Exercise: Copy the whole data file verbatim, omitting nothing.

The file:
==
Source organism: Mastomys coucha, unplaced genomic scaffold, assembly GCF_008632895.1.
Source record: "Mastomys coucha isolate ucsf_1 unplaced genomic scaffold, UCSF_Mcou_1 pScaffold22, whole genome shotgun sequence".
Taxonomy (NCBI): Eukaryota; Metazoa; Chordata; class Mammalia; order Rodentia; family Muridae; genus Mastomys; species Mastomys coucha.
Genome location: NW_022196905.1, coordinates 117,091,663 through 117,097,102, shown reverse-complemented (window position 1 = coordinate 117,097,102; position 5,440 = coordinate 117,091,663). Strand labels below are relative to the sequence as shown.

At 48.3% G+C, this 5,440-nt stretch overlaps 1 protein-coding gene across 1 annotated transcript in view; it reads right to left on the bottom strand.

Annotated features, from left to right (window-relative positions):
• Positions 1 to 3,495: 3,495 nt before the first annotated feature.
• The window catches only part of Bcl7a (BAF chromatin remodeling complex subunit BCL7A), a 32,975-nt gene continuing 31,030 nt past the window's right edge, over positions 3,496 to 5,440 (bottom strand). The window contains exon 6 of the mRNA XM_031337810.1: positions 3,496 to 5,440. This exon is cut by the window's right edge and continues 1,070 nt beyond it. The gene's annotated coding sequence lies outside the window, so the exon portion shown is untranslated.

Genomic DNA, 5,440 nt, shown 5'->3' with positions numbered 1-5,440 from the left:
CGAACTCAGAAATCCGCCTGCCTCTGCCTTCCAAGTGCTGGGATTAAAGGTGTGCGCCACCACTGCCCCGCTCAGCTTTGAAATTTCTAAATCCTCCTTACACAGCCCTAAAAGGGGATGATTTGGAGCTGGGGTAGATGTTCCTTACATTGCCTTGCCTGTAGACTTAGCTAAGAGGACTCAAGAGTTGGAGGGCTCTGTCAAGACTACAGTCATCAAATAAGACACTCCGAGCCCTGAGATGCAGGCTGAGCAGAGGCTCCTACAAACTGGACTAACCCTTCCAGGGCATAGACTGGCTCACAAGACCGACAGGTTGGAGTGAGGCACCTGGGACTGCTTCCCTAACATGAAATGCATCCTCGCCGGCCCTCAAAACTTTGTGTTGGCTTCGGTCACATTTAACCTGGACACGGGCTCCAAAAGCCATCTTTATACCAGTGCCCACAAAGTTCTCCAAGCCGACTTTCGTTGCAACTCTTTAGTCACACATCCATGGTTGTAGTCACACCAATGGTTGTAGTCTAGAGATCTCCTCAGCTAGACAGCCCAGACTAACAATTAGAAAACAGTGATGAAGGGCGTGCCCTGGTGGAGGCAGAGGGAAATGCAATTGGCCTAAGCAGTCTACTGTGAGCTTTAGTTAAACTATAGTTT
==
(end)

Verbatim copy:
Source organism: Mastomys coucha, unplaced genomic scaffold, assembly GCF_008632895.1.
Source record: "Mastomys coucha isolate ucsf_1 unplaced genomic scaffold, UCSF_Mcou_1 pScaffold22, whole genome shotgun sequence".
Taxonomy (NCBI): Eukaryota; Metazoa; Chordata; class Mammalia; order Rodentia; family Muridae; genus Mastomys; species Mastomys coucha.
Genome location: NW_022196905.1, coordinates 117,091,663 through 117,097,102, shown reverse-complemented (window position 1 = coordinate 117,097,102; position 5,440 = coordinate 117,091,663). Strand labels below are relative to the sequence as shown.

At 48.3% G+C, this 5,440-nt stretch overlaps 1 protein-coding gene across 1 annotated transcript in view; it reads right to left on the bottom strand.

Annotated features, from left to right (window-relative positions):
• Positions 1 to 3,495: 3,495 nt before the first annotated feature.
• The window catches only part of Bcl7a (BAF chromatin remodeling complex subunit BCL7A), a 32,975-nt gene continuing 31,030 nt past the window's right edge, over positions 3,496 to 5,440 (bottom strand). The window contains exon 6 of the mRNA XM_031337810.1: positions 3,496 to 5,440. This exon is cut by the window's right edge and continues 1,070 nt beyond it. The gene's annotated coding sequence lies outside the window, so the exon portion shown is untranslated.

Genomic DNA, 5,440 nt, shown 5'->3' with positions numbered 1-5,440 from the left:
CGAACTCAGAAATCCGCCTGCCTCTGCCTTCCAAGTGCTGGGATTAAAGGTGTGCGCCACCACTGCCCCGCTCAGCTTTGAAATTTCTAAATCCTCCTTACACAGCCCTAAAAGGGGATGATTTGGAGCTGGGGTAGATGTTCCTTACATTGCCTTGCCTGTAGACTTAGCTAAGAGGACTCAAGAGTTGGAGGGCTCTGTCAAGACTACAGTCATCAAATAAGACACTCCGAGCCCTGAGATGCAGGCTGAGCAGAGGCTCCTACAAACTGGACTAACCCTTCCAGGGCATAGACTGGCTCACAAGACCGACAGGTTGGAGTGAGGCACCTGGGACTGCTTCCCTAACATGAAATGCATCCTCGCCGGCCCTCAAAACTTTGTGTTGGCTTCGGTCACATTTAACCTGGACACGGGCTCCAAAAGCCATCTTTATACCAGTGCCCACAAAGTTCTCCAAGCCGACTTTCGTTGCAACTCTTTAGTCACACATCCATGGTTGTAGTCACACCAATGGTTGTAGTCTAGAGATCTCCTCAGCTAGACAGCCCAGACTAACAATTAGAAAACAGTGATGAAGGGCGTGCCCTGGTGGAGGCAGAGGGAAATGCAATTGGCCTAAGCAGTCTACTGTGAGCTTTAGTTAAACTATAGTTT